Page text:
Coronavirus to halt Asia growth for 1st time in 60yrs: IMF

Business Desk | Published: 21:32, Apr 16,2020


Asia as a region will not register any economic growth this year for the first time in 60 years because of the coronavirus pandemic, according to forecasts made by the International Monetary Fund, reports CNBC.

Asia, which has been among the fastest-growing regions in the world, still registered average growth rates of 1.3 per cent and 4.7 per cent during the financial crisis in 1997 and the global financial crisis around 2008-2009 respectively, said the IMF.

‘While there is huge uncertainty about 2020 growth prospects, and even more so about the 2021 outlook, the impact of the coronavirus on the region will — across the board — be severe and unprecedented,’ IMF director for the Asia and Pacific department Chang Yong Rhee wrote in a blog post published on Wednesday.

The coronavirus pandemic, which has infected more than 20 lakh people and killed over 1,30,000 others, has halted much of global economic activity as authorities lock down countries and cities to stem the fastspreading disease.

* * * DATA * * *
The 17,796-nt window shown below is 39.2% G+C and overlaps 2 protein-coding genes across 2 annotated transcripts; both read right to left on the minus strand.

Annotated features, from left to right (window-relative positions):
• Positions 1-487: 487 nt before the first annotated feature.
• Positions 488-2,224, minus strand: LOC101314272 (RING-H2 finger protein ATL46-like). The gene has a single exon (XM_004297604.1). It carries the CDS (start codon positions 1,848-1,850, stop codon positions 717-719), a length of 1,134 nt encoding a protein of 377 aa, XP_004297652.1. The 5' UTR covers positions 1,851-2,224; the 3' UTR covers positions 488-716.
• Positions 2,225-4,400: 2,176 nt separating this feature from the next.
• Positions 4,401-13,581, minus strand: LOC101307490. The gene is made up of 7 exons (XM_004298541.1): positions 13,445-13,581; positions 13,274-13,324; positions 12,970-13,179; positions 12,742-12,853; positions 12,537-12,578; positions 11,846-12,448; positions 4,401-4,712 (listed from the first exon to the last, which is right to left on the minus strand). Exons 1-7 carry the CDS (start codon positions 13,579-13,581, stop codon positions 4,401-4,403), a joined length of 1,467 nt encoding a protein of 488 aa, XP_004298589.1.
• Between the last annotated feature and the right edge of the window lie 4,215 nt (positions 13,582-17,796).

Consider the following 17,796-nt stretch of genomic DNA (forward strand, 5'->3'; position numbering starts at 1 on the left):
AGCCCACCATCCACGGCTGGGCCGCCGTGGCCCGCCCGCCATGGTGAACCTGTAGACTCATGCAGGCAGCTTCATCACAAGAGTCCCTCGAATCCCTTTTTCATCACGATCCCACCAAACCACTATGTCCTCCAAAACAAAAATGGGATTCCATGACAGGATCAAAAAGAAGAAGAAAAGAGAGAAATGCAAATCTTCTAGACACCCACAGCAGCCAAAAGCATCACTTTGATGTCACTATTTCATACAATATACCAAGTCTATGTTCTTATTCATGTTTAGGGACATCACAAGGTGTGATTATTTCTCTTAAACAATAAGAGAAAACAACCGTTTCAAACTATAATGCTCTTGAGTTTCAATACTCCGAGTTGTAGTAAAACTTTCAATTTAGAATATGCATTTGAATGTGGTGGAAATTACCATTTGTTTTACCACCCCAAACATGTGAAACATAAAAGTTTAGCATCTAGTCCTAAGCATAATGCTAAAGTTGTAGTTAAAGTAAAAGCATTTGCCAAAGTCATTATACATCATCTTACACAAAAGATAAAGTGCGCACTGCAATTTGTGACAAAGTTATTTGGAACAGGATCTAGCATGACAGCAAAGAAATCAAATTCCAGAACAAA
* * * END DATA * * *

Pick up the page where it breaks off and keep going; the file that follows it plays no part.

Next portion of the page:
The IMF on Tuesday said that the global economy was expected to shrink by 3 per cent this year.

The United States is projected to shrink by 5.9 per cent while the euro area as a whole is forecast to contract 7.5 per cent.

China is one of the few economies poised to grow in 2020, according to the fund’s projections. But the IMF’s 1.2 per cent growth forecast for the country is a sharp slowdown from China’s economic performance in previous years.

‘This sharply contrasts with China’s growth performance during the Global Financial Crisis, which was little changed at 9.4 percent in 2009 thanks to the important fiscal stimulus of about 8 percent of GDP,’ Rhee wrote, referring to gross domestic product, which is a broad measure of the size of an economy.

‘We cannot expect that magnitude of stimulus this time, and China won’t help Asia’s growth as it did in 2009,’ he added.

As a result of that, the fund has made ‘substantial’ downward revisions in its forecasts for Asian economies, said Chang.

The projections given by Rhee during a press conference in Washington DC said that Japan is to shrink by 5.2 per cent, India to grow by 1.9 per cent, South Korea to shrink by 1.2 per cent while Southeast Asia’s five largest economies — Indonesia, Thailand, Malaysia, Singapore and the Philippines — to collectively contract by 1.3 per cent.

Still, Asia ‘looks to fare better than other regions in terms of activity,’ Rhee wrote in the blog post. He said that growth in the region could rebound strongly in 2021 if measures to contain the virus and stimulus to support the economy worked.

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